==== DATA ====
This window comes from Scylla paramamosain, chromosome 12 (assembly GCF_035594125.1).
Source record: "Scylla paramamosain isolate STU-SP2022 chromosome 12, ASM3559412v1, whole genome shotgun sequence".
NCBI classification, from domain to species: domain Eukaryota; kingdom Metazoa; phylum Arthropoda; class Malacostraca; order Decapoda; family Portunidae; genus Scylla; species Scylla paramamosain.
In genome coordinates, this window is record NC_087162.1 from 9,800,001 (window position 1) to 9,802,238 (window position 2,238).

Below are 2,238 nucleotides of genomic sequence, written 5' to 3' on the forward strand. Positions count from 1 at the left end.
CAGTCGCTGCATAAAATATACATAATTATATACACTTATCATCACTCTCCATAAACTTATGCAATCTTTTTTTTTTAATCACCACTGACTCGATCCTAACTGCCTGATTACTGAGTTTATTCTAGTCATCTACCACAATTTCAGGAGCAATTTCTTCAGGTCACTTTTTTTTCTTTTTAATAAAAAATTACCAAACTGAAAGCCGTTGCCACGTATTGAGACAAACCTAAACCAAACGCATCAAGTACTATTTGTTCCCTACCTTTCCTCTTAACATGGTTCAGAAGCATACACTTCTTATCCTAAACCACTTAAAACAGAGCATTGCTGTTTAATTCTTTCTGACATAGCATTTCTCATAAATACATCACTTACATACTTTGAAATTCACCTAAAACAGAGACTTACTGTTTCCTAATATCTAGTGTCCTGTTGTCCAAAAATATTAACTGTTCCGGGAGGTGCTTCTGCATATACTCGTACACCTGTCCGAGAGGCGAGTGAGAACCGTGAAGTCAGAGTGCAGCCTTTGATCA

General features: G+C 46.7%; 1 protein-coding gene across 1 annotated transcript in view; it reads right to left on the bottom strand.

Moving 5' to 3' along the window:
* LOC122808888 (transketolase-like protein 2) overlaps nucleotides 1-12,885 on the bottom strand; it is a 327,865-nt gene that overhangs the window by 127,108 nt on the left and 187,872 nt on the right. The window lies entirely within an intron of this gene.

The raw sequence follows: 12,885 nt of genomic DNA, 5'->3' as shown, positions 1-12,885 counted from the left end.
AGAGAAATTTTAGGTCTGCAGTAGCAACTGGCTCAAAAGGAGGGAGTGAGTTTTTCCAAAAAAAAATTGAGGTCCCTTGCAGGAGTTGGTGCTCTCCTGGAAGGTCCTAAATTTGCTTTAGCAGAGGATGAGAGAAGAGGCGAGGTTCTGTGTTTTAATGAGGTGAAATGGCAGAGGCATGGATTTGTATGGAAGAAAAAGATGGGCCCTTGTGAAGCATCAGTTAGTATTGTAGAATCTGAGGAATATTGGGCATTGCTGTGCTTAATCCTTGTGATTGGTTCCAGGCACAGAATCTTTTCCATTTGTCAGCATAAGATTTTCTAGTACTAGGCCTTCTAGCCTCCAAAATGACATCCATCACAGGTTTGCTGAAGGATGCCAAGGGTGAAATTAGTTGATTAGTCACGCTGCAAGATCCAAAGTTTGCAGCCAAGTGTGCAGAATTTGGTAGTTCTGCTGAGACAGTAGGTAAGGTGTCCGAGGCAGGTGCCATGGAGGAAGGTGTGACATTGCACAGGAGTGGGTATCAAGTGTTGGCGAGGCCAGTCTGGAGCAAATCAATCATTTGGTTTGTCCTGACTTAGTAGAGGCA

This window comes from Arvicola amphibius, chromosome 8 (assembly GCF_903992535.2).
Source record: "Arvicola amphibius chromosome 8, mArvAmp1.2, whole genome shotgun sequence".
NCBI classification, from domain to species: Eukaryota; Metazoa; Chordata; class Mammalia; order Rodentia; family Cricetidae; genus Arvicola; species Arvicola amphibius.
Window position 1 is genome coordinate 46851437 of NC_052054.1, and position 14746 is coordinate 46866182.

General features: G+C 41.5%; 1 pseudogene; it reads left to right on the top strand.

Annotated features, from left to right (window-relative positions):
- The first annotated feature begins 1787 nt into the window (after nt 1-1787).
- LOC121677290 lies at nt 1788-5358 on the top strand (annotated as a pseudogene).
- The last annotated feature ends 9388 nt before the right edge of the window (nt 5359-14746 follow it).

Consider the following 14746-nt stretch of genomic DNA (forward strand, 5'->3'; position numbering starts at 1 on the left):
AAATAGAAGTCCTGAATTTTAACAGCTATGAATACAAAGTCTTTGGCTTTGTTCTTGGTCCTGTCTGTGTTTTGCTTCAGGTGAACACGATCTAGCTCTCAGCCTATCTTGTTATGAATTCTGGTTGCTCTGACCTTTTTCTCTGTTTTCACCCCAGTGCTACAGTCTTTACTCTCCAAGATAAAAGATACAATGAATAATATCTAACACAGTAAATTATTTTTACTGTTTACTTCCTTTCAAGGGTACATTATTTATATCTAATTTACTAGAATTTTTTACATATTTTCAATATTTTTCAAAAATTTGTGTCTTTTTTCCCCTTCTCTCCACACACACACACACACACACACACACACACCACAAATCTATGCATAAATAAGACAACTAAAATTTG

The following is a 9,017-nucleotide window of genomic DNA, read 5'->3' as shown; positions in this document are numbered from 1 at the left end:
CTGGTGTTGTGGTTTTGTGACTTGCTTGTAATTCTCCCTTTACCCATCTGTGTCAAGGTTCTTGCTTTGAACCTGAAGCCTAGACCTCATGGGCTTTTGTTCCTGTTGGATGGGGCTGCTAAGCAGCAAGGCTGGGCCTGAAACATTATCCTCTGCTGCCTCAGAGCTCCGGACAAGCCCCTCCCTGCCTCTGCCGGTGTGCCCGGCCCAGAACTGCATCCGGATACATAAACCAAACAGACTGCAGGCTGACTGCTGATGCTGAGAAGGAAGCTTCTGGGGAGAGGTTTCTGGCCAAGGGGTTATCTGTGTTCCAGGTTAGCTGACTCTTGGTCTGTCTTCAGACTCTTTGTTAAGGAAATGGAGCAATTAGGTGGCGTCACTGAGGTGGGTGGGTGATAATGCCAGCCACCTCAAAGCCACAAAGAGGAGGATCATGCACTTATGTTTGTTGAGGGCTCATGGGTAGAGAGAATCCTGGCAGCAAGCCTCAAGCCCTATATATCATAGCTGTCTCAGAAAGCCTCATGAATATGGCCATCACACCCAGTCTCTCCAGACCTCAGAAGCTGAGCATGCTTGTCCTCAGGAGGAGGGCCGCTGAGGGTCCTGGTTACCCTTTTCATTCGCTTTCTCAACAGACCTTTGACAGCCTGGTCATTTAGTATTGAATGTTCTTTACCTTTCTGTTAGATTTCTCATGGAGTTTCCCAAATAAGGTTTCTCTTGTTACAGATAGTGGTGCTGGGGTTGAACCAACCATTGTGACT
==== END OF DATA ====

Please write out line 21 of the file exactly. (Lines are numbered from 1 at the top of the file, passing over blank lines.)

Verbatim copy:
Consider the following 14746-nt stretch of genomic DNA (forward strand, 5'->3'; position numbering starts at 1 on the left):